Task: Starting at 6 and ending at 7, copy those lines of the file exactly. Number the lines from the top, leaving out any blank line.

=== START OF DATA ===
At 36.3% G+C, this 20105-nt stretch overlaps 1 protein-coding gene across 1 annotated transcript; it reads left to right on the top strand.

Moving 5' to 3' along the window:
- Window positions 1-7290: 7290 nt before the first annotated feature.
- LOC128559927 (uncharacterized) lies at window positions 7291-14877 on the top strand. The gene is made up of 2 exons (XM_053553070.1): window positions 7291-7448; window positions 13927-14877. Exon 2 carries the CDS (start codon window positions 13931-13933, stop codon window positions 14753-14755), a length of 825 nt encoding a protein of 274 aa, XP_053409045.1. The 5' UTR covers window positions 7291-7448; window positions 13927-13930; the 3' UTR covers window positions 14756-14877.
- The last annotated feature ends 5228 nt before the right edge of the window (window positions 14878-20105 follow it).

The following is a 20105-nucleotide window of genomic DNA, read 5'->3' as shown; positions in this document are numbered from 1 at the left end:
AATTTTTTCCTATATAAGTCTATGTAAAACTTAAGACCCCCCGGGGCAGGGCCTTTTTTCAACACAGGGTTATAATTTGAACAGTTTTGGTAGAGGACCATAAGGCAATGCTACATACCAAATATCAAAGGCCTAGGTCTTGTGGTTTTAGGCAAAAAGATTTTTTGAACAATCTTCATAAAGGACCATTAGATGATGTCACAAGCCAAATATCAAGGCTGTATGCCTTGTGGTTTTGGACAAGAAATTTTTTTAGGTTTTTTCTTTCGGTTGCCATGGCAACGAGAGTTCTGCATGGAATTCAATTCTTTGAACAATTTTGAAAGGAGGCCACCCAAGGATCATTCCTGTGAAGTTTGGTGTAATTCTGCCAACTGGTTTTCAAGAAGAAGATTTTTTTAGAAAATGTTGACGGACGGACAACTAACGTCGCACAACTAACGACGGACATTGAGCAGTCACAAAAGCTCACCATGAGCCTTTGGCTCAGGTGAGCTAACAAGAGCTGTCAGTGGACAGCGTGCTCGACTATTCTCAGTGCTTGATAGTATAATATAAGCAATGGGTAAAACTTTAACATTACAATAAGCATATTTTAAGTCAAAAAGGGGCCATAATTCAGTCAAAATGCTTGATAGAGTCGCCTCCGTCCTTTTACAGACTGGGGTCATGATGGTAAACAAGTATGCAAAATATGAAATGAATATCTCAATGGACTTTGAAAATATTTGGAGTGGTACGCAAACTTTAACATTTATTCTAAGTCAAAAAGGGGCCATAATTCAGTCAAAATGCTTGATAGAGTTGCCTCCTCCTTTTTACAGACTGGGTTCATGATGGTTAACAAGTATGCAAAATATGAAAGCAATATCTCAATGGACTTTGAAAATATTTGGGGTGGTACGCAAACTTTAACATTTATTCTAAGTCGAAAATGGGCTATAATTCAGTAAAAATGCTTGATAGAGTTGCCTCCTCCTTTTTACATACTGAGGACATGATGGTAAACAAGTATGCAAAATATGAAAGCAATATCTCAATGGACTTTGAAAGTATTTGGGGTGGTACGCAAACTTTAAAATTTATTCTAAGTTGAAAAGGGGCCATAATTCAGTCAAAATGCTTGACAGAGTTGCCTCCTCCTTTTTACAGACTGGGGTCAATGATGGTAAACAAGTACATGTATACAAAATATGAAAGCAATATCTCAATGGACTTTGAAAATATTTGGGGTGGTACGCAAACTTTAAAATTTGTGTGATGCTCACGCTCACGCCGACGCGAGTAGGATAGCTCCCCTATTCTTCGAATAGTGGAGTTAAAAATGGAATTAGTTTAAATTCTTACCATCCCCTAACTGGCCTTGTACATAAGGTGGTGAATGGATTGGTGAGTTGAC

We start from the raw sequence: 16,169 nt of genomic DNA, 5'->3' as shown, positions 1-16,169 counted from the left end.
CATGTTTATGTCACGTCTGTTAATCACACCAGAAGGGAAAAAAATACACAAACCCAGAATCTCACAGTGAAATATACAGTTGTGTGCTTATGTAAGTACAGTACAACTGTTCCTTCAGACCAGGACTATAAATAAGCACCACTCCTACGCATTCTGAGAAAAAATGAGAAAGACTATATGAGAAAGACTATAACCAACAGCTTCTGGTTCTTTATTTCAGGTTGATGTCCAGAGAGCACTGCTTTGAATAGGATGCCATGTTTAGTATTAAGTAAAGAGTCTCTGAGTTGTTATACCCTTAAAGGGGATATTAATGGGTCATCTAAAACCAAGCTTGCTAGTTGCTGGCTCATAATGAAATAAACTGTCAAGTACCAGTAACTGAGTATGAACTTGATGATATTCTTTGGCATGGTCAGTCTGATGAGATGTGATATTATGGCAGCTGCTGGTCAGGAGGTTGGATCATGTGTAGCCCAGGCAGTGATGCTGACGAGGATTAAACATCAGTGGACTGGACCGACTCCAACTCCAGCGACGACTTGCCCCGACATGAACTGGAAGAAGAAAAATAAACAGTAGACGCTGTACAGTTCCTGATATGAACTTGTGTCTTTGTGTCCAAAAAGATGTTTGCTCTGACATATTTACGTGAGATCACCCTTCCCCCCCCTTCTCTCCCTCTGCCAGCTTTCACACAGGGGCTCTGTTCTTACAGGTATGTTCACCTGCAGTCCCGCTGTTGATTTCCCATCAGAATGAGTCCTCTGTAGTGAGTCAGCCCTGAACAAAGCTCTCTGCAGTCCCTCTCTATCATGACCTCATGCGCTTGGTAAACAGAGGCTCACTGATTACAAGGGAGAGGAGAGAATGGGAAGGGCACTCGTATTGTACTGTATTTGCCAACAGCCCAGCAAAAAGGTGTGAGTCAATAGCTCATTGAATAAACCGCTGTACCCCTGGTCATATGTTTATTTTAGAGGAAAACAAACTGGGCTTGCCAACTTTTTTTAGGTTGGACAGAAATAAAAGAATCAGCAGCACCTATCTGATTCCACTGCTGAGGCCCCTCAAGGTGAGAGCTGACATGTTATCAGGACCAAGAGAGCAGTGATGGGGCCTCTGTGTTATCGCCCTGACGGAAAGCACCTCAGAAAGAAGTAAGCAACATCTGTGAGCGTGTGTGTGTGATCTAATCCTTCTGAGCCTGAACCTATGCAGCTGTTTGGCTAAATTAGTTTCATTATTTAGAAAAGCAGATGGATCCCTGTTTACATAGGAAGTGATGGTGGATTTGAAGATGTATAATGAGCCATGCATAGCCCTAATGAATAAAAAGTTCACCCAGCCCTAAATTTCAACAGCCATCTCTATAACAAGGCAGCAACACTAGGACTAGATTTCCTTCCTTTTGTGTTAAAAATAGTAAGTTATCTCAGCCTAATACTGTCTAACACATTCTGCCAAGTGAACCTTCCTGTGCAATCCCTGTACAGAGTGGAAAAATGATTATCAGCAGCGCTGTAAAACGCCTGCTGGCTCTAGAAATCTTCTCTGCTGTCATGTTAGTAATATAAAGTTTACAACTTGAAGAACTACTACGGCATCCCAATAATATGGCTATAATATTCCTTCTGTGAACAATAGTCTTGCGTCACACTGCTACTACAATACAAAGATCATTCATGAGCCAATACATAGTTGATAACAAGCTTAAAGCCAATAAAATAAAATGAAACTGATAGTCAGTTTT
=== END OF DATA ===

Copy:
The following is a 20105-nucleotide window of genomic DNA, read 5'->3' as shown; positions in this document are numbered from 1 at the left end:
AATTTTTTCCTATATAAGTCTATGTAAAACTTAAGACCCCCCGGGGCAGGGCCTTTTTTCAACACAGGGTTATAATTTGAACAGTTTTGGTAGAGGACCATAAGGCAATGCTACATACCAAATATCAAAGGCCTAGGTCTTGTGGTTTTAGGCAAAAAGATTTTTTGAACAATCTTCATAAAGGACCATTAGATGATGTCACAAGCCAAATATCAAGGCTGTATGCCTTGTGGTTTTGGACAAGAAATTTTTTTAGGTTTTTTCTTTCGGTTGCCATGGCAACGAGAGTTCTGCATGGAATTCAATTCTTTGAACAATTTTGAAAGGAGGCCACCCAAGGATCATTCCTGTGAAGTTTGGTGTAATTCTGCCAACTGGTTTTCAAGAAGAAGATTTTTTTAGAAAATGTTGACGGACGGACAACTAACGTCGCACAACTAACGACGGACATTGAGCAGTCACAAAAGCTCACCATGAGCCTTTGGCTCAGGTGAGCTAACAAGAGCTGTCAGTGGACAGCGTGCTCGACTATTCTCAGTGCTTGATAGTATAATATAAGCAATGGGTAAAACTTTAACATTACAATAAGCATATTTTAAGTCAAAAAGGGGCCATAATTCAGTCAAAATGCTTGATAGAGTCGCCTCCGTCCTTTTACAGACTGGGGTCATGATGGTAAACAAGTATGCAAAATATGAAATGAATATCTCAATGGACTTTGAAAATATTTGGAGTGGTACGCAAACTTTAACATTTATTCTAAGTCAAAAAGGGGCCATAATTCAGTCAAAATGCTTGATAGAGTTGCCTCCTCCTTTTTACAGACTGGGTTCATGATGGTTAACAAGTATGCAAAATATGAAAGCAATATCTCAATGGACTTTGAAAATATTTGGGGTGGTACGCAAACTTTAACATTTATTCTAAGTCGAAAATGGGCTATAATTCAGTAAAAATGCTTGATAGAGTTGCCTCCTCCTTTTTACATACTGAGGACATGATGGTAAACAAGTATGCAAAATATGAAAGCAATATCTCAATGGACTTTGAAAGTATTTGGGGTGGTACGCAAACTTTAAAATTTATTCTAAGTTGAAAAGGGGCCATAATTCAGTCAAAATGCTTGACAGAGTTGCCTCCTCCTTTTTACAGACTGGGGTCAATGATGGTAAACAAGTACATGTATACAAAATATGAAAGCAATATCTCAATGGACTTTGAAAATATTTGGGGTGGTACGCAAACTTTAAAATTTGTGTGATGCTCACGCTCACGCCGACGCGAGTAGGATAGCTCCCCTATTCTTCGAATAGTGGAGTTAAAAATGGAATTAGTTTAAATTCTTACCATCCCCTAACTGGCCTTGTACATAAGGTGGTGAATGGATTGGTGAGTTGAC